As you get farther away from life experiences, certain specifics tend to fade. The big lessons remain, but some of the details drop from the forefront. It has been 3 years since I have worked in a research lab and the idea of how to do research is still fresh (hammered home by an excellent lecture by Dr. Selim Unlu this week), but the ease with which projects can be delayed slipped from my memory. I often tell my students that science requires patience and my partner and I have had to exercise our own this week.
In our quest to create a multi-layered chip that can be used to detect viruses and proteins, we have hit a series of minor roadblocks. Our first thiol monolayer experiment appeared to go smoothly. Theoretically, it should look something like this (the red represents the sulfur group):
(image from http://www.personal.psu.edu/acs5112/ART101/art101ass5.html)
But the question is, how can we determine if this actually happened? The molecules are so small that we have no method to actually see them aligned as they are above, so we need to measure them indirectly. The first way we do this is using an ellipsometer. This apparatus measures the change in polarization of light after it is reflected off of a surface. This change, when coupled with a refractive index, can give you the thickness of the deposited layer. Our results came out to be a reasonable 1 nm (to give some perspective on the size, 1 nm is to the thickness of a human hair as 1 football field is to the distance between New York and Los Angeles). So we were confident that we could add layers 2 and 3. I will delve into more depth about these layers in future entries, but they will end up being used to bond the antibody of interest to our surface. The application process went smoothly, but when we went to check the new thickness of the ellipsometer, we ran into speedbump #1. The ellipsometer was down and the one person who could help us was out of the office. I had forgotten how frequently this happens in research, but instead of getting frustrated, we used the time to do more background reading on the topic. The delay allowed me to become more knowledgeable about my topic. With our short timeline, we feel rushed to move forward, but we forget that it is better to gather all information at each step in the process.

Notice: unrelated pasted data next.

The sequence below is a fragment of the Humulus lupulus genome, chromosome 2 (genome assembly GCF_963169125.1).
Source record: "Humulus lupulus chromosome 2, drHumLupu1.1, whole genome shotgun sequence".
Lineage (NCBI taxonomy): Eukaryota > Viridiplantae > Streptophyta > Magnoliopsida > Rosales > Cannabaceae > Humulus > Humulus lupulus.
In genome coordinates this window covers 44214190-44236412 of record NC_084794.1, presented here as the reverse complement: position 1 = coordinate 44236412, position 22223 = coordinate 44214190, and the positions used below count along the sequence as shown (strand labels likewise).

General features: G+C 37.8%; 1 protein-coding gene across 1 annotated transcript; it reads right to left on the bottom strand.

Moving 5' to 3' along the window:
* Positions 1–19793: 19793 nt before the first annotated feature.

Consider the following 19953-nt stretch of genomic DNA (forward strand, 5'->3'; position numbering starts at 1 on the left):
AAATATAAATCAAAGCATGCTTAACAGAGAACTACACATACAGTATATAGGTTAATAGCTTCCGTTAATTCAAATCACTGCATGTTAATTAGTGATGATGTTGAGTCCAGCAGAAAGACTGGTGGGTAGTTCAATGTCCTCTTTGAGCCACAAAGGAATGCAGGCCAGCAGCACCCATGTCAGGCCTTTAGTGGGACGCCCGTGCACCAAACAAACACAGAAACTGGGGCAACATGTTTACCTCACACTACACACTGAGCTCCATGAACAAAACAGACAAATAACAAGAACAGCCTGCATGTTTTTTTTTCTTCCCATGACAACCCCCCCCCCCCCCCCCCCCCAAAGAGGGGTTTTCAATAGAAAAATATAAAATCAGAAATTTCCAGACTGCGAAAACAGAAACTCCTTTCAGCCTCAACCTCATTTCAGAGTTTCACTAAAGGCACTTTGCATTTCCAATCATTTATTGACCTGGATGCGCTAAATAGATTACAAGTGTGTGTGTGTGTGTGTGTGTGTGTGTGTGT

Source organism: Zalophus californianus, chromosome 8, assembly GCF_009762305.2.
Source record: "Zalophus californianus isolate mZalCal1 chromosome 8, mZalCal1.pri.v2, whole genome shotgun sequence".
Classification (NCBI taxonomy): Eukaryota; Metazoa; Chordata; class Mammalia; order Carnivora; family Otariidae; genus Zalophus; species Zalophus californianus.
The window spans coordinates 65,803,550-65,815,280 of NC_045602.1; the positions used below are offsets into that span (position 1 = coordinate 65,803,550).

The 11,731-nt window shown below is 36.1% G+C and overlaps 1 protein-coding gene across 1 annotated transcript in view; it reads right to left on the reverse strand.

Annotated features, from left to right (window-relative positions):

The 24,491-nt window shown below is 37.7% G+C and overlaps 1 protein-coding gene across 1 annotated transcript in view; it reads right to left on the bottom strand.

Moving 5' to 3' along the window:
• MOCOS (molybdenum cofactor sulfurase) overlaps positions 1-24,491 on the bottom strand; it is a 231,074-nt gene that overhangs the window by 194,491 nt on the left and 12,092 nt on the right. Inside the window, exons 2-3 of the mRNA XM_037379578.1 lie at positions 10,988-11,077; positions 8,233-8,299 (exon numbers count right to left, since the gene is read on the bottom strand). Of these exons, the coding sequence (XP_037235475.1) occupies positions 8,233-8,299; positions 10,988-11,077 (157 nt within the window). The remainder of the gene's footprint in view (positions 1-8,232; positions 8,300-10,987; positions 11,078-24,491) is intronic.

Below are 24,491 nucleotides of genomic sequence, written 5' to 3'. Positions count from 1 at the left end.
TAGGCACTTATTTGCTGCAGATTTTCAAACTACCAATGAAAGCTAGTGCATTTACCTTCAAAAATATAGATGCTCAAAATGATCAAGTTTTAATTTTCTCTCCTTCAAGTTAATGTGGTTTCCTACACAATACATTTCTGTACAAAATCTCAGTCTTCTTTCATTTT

Speedbump #2 is getting trained on the FTIR (Fourier Transform - Infrared Spectrometer). While the ellipsometer tells you the thickness of the layer, it doesn't identify what is on the surface. We use the FTIR to tell use exactly what is on the surface (though it doesn't tell us the thickness, so we need both measurements to be sure). The FTIR is a complex machine, but in short, it emits a beam of infrared light onto the sample. The sample absorbs specific wavelengths depending on the bonds that it contains. The FTIR reads this absorbance pattern and can help us determine what we have. As is common with many analytical devices, it is tricky to use, so we need expert training (which we will get next week). Once this training is completed, we can test our chips to confirm that we have deposited the material correctly.
These 2 delays aside, the experimental plan is coming together nicely. Our first testable question is "Does our procedure provides consistent samples?. If we are successful, as judged by our ellipsometer and FTIR results, we will move on to "Can our chip be used to capture a specific protein?" This will involve a new set of tests, with a new set of vocabulary, but it is exciting to think of the possibilities!